You know what, we can easily say that all well-coded WP Themes should be “compatible” with WooCommerce without any code changes.

But, some authors then customize the styles to match with their theme, it falls to basic integration.

Then, some authors extends it by custom shortcodes, custom widgets, custom features, etc, that specific to a eCommerce platform. it falls to to advanced integration.

In my opinion, themes with only basic integration should NOT be released as different theme. But themes with advanced integration are POSSIBLE to be released as different theme. The reason are simple, UPDATE & SUPPORT. It is not easy to maintain a SUPER theme that has advanced integration to some eCommerce solution at the same time. So, releasing as different theme can be a good reason for this.

Don’t worry, it doesn’t mean everyone will release similar themes for every eCommerce solution with advanced integration. It means that you have to be a master to understand everything and you have to be ready with customer supports for different platforms. Many authors seem to choose WooCommerce because it is the most popular, user friendly, and developer-friendly at this time.

In the end, TF reviewer will be the final judge when you submit it. And I hope jremick can come with detail clarification to make it clear for everyone here to minimize grey area. :)

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tommusrhodus says

But themes with advanced integration are POSSIBLE to be released as different theme.

I think that the problem with this though is that buyers are missing out.

Let’s say I release a new theme, it sells well, buyers ask “eCommerce?” and I say “Yep, we’re releasing an eCommerce version separate to this one”

So buyers then have to buy 2 themes if they liked the original enough to buy it and hoped that eCommerce was on the roadmap for the original theme.

Overall this seems a very grey area, platform to platform makes sense, no problem, but upgrade / downgrades within the same platform and the same theme seems like a risk to a flooded marketplace.

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agusmu says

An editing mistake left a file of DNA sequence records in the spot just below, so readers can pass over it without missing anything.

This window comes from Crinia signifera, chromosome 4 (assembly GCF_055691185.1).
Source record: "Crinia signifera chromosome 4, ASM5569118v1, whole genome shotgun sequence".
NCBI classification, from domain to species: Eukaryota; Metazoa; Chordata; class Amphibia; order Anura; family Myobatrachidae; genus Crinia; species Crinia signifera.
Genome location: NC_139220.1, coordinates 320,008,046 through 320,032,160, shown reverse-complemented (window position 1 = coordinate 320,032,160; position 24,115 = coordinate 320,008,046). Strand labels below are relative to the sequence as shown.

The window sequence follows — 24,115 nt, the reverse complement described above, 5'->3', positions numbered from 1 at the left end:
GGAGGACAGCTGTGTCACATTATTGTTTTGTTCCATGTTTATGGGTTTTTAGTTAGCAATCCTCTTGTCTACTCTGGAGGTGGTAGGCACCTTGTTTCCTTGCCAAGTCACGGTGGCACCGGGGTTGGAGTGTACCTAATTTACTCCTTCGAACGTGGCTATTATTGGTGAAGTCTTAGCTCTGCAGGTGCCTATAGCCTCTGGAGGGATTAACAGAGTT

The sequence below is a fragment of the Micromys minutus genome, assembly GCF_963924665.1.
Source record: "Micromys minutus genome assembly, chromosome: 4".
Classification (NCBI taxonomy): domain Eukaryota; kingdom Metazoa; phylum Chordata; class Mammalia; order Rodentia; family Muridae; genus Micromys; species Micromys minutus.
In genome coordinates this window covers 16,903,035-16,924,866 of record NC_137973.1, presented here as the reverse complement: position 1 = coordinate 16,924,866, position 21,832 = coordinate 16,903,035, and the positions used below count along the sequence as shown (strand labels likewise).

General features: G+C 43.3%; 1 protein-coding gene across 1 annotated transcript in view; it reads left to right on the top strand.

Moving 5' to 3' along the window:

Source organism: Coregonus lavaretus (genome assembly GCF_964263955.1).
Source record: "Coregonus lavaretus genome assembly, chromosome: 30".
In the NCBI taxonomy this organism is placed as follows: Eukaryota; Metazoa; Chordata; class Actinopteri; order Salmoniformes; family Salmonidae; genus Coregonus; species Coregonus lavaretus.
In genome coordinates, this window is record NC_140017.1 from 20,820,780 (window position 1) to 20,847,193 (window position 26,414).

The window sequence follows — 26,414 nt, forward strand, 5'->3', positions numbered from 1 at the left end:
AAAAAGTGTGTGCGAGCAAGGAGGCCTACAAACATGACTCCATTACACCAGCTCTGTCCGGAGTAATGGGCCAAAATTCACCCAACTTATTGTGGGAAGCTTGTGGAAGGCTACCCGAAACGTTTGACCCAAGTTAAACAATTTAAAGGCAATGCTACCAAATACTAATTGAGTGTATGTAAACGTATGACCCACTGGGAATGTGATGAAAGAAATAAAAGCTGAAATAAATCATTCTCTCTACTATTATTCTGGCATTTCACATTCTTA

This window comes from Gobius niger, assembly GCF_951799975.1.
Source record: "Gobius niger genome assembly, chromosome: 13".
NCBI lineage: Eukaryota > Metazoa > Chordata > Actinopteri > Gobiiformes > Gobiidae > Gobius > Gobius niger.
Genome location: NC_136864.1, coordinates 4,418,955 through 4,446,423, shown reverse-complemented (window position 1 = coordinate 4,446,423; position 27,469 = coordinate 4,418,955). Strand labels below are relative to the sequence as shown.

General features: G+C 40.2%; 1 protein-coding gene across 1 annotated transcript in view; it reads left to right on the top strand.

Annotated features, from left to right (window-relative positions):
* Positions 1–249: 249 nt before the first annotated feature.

But themes with advanced integration are POSSIBLE to be released as different theme.

I think that the problem with this though is that buyers are missing out.

Let’s say I release a new theme, it sells well, buyers ask “eCommerce?” and I say “Yep, we’re releasing an eCommerce version separate to this one”

So buyers then have to buy 2 themes if they liked the original enough to buy it and hoped that eCommerce was on the roadmap for the original theme.

Overall this seems a very grey area, platform to platform makes sense, no problem, but upgrade / downgrades within the same platform and the same theme seems like a risk to a flooded marketplace.

Hi Tommus, your example is a little bit different with my post above. Sorry if my post was not very clear. Jremick case applies to different eCommerce platforms. But for your case:

Standard Theme = A theme, Standard Theme + WooCommerce = B theme

I will also say NO for this. Because A theme will be a “lite” theme for sure…

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tommusrhodus says

Hi Tommus, your example is a little bit different with my post above. Sorry if my post was not very clear. Jremick case applies to different eCommerce platforms. But for your case:

Standard Theme = A theme, Standard Theme + WooCommerce = B theme

I will also say NO for this. Because A theme will be a “lite” theme for sure…

Ahh ok, ignore me, I’m clearly tired :)

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arrowthemes says

I guess this also applies, not only to WordPress, but to all other categories as well. For example, the latest Drupal template is a modified version of the same template the author had released as a one-page template. IMHO that doesn’t justify one to build a new separate item – correct me if I’m wrong.

Like scott and Jremick said, it’d be good to have a clear cut definition of what is and is not allowed.

regards

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contempoinc says

That would be ridiculous to allow two versions I mean the price difference is only 10 bucks. I could go through most of my past themes and add a style sheet and a few functions and flood the marketplace with “new” themes. Literally would take about all of an hour per theme.

Honestly allowing this I could see nothing but certain death for Themeforest, it’s already flooded with copy cats daily, don’t make it worse.

I can see allowing the same theme but built on another platform like ghost, joomla, magneto, etc…but not slight derivatives on the same.